November 11, 2022

The Ultimate Guide to Cookie Consent

Data Privacy Laws like GDPR, CCPA, and LGPD require websites to get consent from visitors to store or retrieve any information on a computer, smartphone, or other devices This Guide will give you everything you need to know about cookie consent, from what it is and why it’s essential to how to get it and what to do if you don’t.

There are many data privacy laws today that deal with cookies and cookie consent. Most website owners are now tasked with ensuring their websites meet the personal data consent and tracking requirements of these privacy laws like the GDPR, LGPD, and CCPA. These laws require websites to get consent from visitors to store or retrieve any information on a computer, smartphone, or other devices.

So what does this have to do with you and your website? If you have a website and you have visitors from any country that has a cookie law, you must make sure you comply with the cookie law. This guide will give you everything you need to know about cookie consent, from what it is and why it’s essential to how to get it and what to do if you don’t.

What is Cookie Consent?

Cookie consent is obtaining permission from a website visitor to store or retrieve information on their devices, such as a computer or smartphone. This information is typically used to personalize the user’s experience by providing tailored content or ads.

Most websites will use some form of cookies, and most web browsers are set to accept them by default. However, users can change their cookie settings if they wish. This means that website operators must obtain consent from visitors before storing or retrieving any information on their devices. You also need to obtain consent from users if you start to use new cookies or change the way you use any current cookies significantly.

There are a few different ways to obtain cookie consent:

  • Browsers can prompt users to accept or reject cookies when they visit a website for the first time.
  • Websites can display a notice that informs visitors about the use of cookies and provides a link to more information, such as a privacy policy.
  • Some websites will redirect users to a separate page where they can choose which types of cookies they want to allow.

The method of obtaining cookie consent will vary depending on the website’s jurisdiction. For example, the European Union has strict cookie-consent regulations (ePrivacy Directive, GDPR) that must be followed by all websites targeting EU citizens. In contrast, there are no specific laws in the United States regarding cookie consent. However, it is generally accepted that websites should inform visitors about their use of cookies and give them the option to opt-out if they wish.

Why Do I Need Cookie Consent?

There are a few key reasons you need to get cookie consent from your website visitors. First and foremost, it’s the law. The European Union’s General Data Protection Regulation (GDPR) requires that all websites that collect personal data from EU citizens obtain explicit consent. This includes cookies and other tracking technologies used to monitor online activity.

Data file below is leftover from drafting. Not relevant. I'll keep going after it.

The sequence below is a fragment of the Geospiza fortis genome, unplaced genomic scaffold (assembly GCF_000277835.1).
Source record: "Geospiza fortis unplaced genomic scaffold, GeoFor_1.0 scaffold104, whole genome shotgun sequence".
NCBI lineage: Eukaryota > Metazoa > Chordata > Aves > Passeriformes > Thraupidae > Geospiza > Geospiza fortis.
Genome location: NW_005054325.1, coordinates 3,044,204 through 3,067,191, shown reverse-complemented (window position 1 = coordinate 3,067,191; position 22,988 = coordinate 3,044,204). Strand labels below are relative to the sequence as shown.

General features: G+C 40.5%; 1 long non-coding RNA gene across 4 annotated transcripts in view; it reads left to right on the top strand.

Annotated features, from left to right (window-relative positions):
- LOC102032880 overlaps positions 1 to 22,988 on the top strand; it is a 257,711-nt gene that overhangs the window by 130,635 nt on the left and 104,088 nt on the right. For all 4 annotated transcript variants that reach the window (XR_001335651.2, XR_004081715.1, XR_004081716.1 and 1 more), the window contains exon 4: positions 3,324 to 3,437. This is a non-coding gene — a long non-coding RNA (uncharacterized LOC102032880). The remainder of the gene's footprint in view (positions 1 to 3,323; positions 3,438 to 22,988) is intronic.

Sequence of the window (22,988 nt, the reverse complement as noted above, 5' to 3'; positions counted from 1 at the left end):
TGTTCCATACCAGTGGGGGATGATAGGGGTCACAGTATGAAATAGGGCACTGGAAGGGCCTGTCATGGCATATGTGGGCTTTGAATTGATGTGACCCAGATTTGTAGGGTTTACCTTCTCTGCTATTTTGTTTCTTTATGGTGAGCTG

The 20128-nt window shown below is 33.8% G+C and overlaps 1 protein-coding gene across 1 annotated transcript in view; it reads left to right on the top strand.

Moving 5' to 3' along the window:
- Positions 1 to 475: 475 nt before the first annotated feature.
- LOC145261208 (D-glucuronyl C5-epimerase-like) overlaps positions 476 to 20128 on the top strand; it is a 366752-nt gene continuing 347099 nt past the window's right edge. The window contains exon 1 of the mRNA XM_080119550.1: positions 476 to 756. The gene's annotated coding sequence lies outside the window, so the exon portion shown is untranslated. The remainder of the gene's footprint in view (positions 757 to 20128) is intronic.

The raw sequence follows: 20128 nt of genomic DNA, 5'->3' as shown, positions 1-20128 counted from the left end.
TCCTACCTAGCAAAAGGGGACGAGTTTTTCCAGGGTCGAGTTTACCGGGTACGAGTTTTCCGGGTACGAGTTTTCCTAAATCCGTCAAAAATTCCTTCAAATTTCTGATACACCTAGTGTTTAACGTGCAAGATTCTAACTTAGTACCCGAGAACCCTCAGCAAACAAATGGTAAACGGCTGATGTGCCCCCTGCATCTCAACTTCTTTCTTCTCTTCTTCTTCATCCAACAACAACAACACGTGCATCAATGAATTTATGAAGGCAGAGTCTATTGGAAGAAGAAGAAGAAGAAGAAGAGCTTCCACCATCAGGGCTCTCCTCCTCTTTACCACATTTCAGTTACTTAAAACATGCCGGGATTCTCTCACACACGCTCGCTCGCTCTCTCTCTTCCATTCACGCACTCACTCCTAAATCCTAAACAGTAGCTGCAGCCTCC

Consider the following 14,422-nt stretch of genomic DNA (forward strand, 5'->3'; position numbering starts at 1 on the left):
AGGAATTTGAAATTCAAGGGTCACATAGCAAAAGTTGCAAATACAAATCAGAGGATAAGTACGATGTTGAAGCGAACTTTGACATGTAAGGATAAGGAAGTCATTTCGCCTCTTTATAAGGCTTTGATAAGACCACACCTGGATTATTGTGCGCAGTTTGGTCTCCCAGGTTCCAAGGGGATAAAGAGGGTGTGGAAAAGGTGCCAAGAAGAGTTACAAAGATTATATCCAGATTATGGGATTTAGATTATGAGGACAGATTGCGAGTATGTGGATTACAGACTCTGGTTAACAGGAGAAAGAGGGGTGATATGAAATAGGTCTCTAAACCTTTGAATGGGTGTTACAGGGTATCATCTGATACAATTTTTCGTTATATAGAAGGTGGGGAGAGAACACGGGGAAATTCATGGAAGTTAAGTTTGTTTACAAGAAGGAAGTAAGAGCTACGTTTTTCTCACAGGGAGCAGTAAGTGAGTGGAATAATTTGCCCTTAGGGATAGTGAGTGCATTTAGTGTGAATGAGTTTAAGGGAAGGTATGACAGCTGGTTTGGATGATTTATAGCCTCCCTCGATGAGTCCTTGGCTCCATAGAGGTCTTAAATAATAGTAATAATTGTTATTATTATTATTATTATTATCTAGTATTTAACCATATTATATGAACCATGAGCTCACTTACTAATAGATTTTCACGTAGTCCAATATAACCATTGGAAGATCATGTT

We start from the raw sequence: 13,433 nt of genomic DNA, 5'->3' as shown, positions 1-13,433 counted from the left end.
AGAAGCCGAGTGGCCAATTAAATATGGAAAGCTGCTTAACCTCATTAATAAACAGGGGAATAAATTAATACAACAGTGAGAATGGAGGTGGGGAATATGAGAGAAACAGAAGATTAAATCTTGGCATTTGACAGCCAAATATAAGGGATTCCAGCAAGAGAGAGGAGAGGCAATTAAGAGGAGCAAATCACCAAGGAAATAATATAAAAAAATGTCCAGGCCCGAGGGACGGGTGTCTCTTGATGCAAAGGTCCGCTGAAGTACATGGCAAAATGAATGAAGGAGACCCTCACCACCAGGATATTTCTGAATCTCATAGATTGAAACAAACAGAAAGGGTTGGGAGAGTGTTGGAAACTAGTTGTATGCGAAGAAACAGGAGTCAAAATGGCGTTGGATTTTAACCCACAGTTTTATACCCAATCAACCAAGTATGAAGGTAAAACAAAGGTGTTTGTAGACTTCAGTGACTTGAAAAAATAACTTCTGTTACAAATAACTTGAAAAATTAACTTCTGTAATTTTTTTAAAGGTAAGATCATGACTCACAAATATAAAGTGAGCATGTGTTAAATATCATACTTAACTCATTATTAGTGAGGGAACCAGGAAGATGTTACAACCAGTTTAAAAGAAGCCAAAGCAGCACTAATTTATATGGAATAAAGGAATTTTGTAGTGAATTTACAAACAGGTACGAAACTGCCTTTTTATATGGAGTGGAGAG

Besides being required by law, obtaining cookie consent is an excellent way to build trust with your visitors. If you’re transparent about what cookies are being used and why people are more likely to trust your website and give their consent. Finally, getting cookie consent can help you avoid potential legal problems. If you don’t have consent and something goes wrong, you could face some hefty fines.

So there you have it! Make sure you get cookie consent from your visitors before collecting any personal data, including through the use of cookies. It’s the law, it’s good for business, and it can help you avoid potential legal trouble.

What Are the Different Types of Cookies?

There are four main types of cookies: session, persistent, first-party, and third-party.

Session cookies are temporary and only last for the user’s visit to the website. These cookies act as trackers to allow websites to monitor a user’s progress from page to page and are generally used to improve the user experience.

Persistent cookies are saved on a user’s computer or device and last for a period (usually between 30 days and two years). These cookies allow websites to remember a user’s preferences and choices over time.

First-party cookies are placed by the website that the user is visiting. Websites can use these cookies for various purposes, such as remembering a user’s preferences or choices, keeping a shopping cart active, or authenticating a user logged in to the site.

Third-party cookies are placed by websites or advertisers that are not the website the user is visiting. These cookies can be used for advertising or marketing purposes, such as targeted ads based on a user’s browsing history.

What Kind of Cookies Need Consent?

When it comes to cookies, not all of them require consent. For example, cookies that are strictly necessary for the operation of the website or those used to provide a service you have explicitly requested do not need consent.

However, other types of cookies, such as those used for analytics or advertising, require consent. This is because these cookies collect information about how you use the website and which websites can use to create a profile of your online activity. An example is marketing cookies that run behind your front page to power Google Analytics, Shopify, or HubSpot. Websites may share this information with third parties, such as advertisers.

You can check the relevant country guidelines and data privacy laws if you are unsure whether a particular cookie needs consent.

Does your Website Need Cookie Consent?